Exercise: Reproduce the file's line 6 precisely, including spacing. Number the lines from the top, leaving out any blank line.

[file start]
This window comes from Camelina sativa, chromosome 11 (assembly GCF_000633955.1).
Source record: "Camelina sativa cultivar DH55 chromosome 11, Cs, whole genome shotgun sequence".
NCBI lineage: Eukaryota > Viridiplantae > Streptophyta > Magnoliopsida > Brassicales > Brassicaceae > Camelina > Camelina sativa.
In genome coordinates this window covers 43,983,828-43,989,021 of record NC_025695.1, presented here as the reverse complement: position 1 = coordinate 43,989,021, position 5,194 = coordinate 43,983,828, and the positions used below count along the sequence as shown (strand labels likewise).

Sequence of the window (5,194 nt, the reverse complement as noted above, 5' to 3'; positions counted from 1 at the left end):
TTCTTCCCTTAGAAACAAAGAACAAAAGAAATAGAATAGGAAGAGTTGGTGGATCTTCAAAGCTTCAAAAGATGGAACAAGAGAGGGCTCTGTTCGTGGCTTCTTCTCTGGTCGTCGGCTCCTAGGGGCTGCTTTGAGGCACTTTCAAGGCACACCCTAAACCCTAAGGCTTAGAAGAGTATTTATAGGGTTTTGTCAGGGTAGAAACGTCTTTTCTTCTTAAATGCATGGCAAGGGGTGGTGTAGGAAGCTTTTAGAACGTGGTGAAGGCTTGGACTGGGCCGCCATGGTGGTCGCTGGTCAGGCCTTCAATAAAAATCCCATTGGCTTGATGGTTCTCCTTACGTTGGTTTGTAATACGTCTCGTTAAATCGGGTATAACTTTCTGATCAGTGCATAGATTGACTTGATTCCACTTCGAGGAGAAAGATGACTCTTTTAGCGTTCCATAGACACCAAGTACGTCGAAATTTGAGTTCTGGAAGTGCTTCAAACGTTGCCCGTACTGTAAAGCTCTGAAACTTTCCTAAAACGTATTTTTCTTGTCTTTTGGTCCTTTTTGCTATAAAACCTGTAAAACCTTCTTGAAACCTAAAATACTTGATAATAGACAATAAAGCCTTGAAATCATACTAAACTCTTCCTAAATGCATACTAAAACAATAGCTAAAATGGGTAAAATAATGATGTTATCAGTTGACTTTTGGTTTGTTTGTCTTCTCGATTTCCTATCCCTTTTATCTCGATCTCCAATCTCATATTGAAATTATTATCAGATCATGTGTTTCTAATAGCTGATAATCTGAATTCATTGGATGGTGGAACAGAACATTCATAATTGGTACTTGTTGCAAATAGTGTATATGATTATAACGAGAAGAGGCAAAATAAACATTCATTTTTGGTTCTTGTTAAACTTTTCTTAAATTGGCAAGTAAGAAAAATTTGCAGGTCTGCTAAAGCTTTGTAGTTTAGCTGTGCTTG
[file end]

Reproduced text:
TTCTTCCCTTAGAAACAAAGAACAAAAGAAATAGAATAGGAAGAGTTGGTGGATCTTCAAAGCTTCAAAAGATGGAACAAGAGAGGGCTCTGTTCGTGGCTTCTTCTCTGGTCGTCGGCTCCTAGGGGCTGCTTTGAGGCACTTTCAAGGCACACCCTAAACCCTAAGGCTTAGAAGAGTATTTATAGGGTTTTGTCAGGGTAGAAACGTCTTTTCTTCTTAAATGCATGGCAAGGGGTGGTGTAGGAAGCTTTTAGAACGTGGTGAAGGCTTGGACTGGGCCGCCATGGTGGTCGCTGGTCAGGCCTTCAATAAAAATCCCATTGGCTTGATGGTTCTCCTTACGTTGGTTTGTAATACGTCTCGTTAAATCGGGTATAACTTTCTGATCAGTGCATAGATTGACTTGATTCCACTTCGAGGAGAAAGATGACTCTTTTAGCGTTCCATAGACACCAAGTACGTCGAAATTTGAGTTCTGGAAGTGCTTCAAACGTTGCCCGTACTGTAAAGCTCTGAAACTTTCCTAAAACGTATTTTTCTTGTCTTTTGGTCCTTTTTGCTATAAAACCTGTAAAACCTTCTTGAAACCTAAAATACTTGATAATAGACAATAAAGCCTTGAAATCATACTAAACTCTTCCTAAATGCATACTAAAACAATAGCTAAAATGGGTAAAATAATGATGTTATCAGTTGACTTTTGGTTTGTTTGTCTTCTCGATTTCCTATCCCTTTTATCTCGATCTCCAATCTCATATTGAAATTATTATCAGATCATGTGTTTCTAATAGCTGATAATCTGAATTCATTGGATGGTGGAACAGAACATTCATAATTGGTACTTGTTGCAAATAGTGTATATGATTATAACGAGAAGAGGCAAAATAAACATTCATTTTTGGTTCTTGTTAAACTTTTCTTAAATTGGCAAGTAAGAAAAATTTGCAGGTCTGCTAAAGCTTTGTAGTTTAGCTGTGCTTG